Advanced Topics in History in Modern Austria in Central Europe

You are here

Course Information
Discipline(s): 
History
Terms offered: 
Spring
Credits: 
4
Language of instruction: 
English
Prerequisites: 

History major or permission of the instructor.

For some research topics, an advanced knowledge of German is highly desirable.

Description: 

The course attempts to analyze the development of present-day Austria from the multi-national Habsburg Empire at the beginning of the 20th century to a new multi-national “Empire”, the European Union at the beginning of the 21st century. It will start with a look at the political system and ethnic tensions within the Habsburg Empire and discuss the way these tensions contributed to the decision to start a war in 1914 that effectively killed the cozy liberal middle-class world of the 19th century. German-speaking Austrians who had dominated the Habsburg Empire regarded themselves as the real losers of that war: they had lost great power-status; their claims to self-determination went largely unheeded; inflation had done away with their savings; war-time controls had effectively converted the economy into a socialist one; defeat in 1918 was followed by outbreaks of revolutionary violence.

The brief period of stabilization from 1922 to 1929 was shattered by the Great Depression that exacerbated social tensions between rival political camps (“Lager”) that were armed to the teeth. During the 1930’s Austria was caught between rival authoritarian and totalitarian movements, became a dictatorship in 1933, suffered two civil wars in 1934 and was finally taken over by Adolf Hitler in 1938. Austrians formed a more or less normal part of Hitler’s Third Reich but were encouraged to set up shop again as an independent state by the victorious allies in 1945.

Post-war Austria was able to avoid partition along German lines, received generous help under the Marshall-Plan and was established as a neutral buffer state between East and West in 1955. In contrast to the divisive politics of the “First Republic,” the “Second Republic” was characterized by an unusual, almost suffocating system of consensus between the two biggest parties and a “shadow government” of organized interest groups (“Social Partnership”) that presided over an economy with a large element of state control. Fairly successful during the “Reconstruction” years, this “neo-corporatist” system showed signs of strain from the 1980’s onwards when faced with the challenges of uneven growth, immigration and “globalization.” Internationally, the collapse of the Soviet Empire allowed Austria to join the EU in 1994; domestically, the growth of new political movements (from the Greens to Jörg Haider’s version of the Freedom Party) challenged the old-established duopoly of power and helped to bring Austria into line with European developments. (4 credits)

Note: This course is taught in conjunction with HS352 Modern Austria in Central Europe. Only HS452 students will have additional sessions and work, as detailed below.

Attendance policy: 

Only justified absence from a course unit (actual illness, emergencies) is tolerated; unjustified absences affect the grade negatively. In case of a justified absence you need to write an e-mail your instructor with a CC to the Registrar and to the Head of Student Services in order to be excused.

Learning outcomes: 

By the end of the course, students will be able to:

  • Name and assess the principal historical developments of Austria’s history in the 20th century, including the historical foundations of present-day Austria,
  • Articulate the main points of the scholarly debate about certain aspects of Austria's contemporary history,
  • Identify areas in this history worthy of further consideration and, within this, identify a specific topic of sufficient weight yet manageable size,
  • Engage in an investigation of primary sources, including navigating research facilities as well as identifying and acquiring the materials necessary for historical analysis,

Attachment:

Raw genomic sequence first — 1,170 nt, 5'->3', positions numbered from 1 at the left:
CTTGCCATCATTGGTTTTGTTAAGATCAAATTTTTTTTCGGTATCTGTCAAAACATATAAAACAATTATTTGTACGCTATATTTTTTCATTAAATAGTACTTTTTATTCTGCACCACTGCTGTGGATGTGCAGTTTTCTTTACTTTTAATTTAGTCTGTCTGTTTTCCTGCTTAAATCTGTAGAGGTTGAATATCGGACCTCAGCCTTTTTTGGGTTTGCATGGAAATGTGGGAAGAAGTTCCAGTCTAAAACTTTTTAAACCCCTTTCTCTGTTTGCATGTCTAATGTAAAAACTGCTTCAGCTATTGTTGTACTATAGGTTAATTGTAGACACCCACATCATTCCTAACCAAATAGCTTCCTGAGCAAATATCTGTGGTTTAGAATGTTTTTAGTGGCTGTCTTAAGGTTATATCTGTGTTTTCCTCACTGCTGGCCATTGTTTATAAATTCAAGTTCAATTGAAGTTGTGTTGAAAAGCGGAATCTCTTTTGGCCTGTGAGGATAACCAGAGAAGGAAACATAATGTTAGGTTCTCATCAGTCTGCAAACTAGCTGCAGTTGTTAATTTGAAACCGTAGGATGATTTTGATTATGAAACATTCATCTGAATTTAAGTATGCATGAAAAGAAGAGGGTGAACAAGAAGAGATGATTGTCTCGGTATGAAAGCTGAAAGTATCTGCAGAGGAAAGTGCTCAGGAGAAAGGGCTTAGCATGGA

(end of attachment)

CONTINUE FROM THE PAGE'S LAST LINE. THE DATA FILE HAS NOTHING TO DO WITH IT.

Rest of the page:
• Formulate the right questions in the face of a wide range of evidence and to marshal this information into cogent, defensible conclusions,
  • Articulate these key issues, provide full documentation, formulate arguments, and reach insightful conclusions in written form (for instance, in a history term paper),
  • Lay out the background and details of these historical findings in an aural presentation.
Method of presentation: 
  • Lecture
  • Discussions
  • Presentations
  • Excursions
Field study: 

POSSIBLE ADDITIONAL EXCURSIONS:

Date and topic to be announced according to class progress. Possible locations include the only (and unfinished) atomic power plant in Zwentendorf or the Austrian Parliament or the Austrian Economic Museum.

 

Required work and form of assessment: 

Written midterm - 30%
Final exam - 20% 
Term Paper- 20%    
presentation -10%
Participation- 10%

The midterm examination will consist of several short questions. You will have to combine the information you read, heard in class and saw on the excursions. The questions need to be answered in the form of short, essay-like paragraphs. Time: 60 minutes.

The final examination will consist of three statements about the course content, of which you can choose one. You will have to write an essay (introduction, three arguments, conclusion) about one of these statements agreeing, partly agreeing or disagreeing with it. Time: 60 minutes.

Furthermore, you are required to write a short paper and give a short presentation about one aspect of the course (e.g. Austrian Jews and the Shoa, Nationalities of Austria-Hungary, Austria in the European Union, ...). Length: 15-20 minutes/1500 words.

Students choose between two research projects:

       a) “Austria Debated”: Many aspects of the contemporary history of Austria are still subject to heated debate. Issues such as World War One, “Austro-Fascism”, World War Two and the Holocaust as well as the Kreisky Era can produce heated discussions among scholars on both sides of the ocean. Together with the professor the students will identify a topic and relevant readings (in addition to the book all 400-level students are required to read: Johnson, Lonnie. Introducing Austria. A Guide of Sorts. 1987. and both volumes of Steininger, Rolf, Gehler, Michael (Eds.), Österreich im 20. Jahrhundert. Ein Studienbuch in zwei Bänden. 1997) of about 400-500 pages, e.g. from the prestigious “Austrian History Yearbook” or the numerous publications about Austria in English (see below). Then, the students will have to identify the main contrasting opinions of the debate as well as weak points in the arguments of both sides that would need more research. The findings are to be presented in class (presentation length: 15-20 minutes) and to be laid down in a paper of about 8000-10000 words.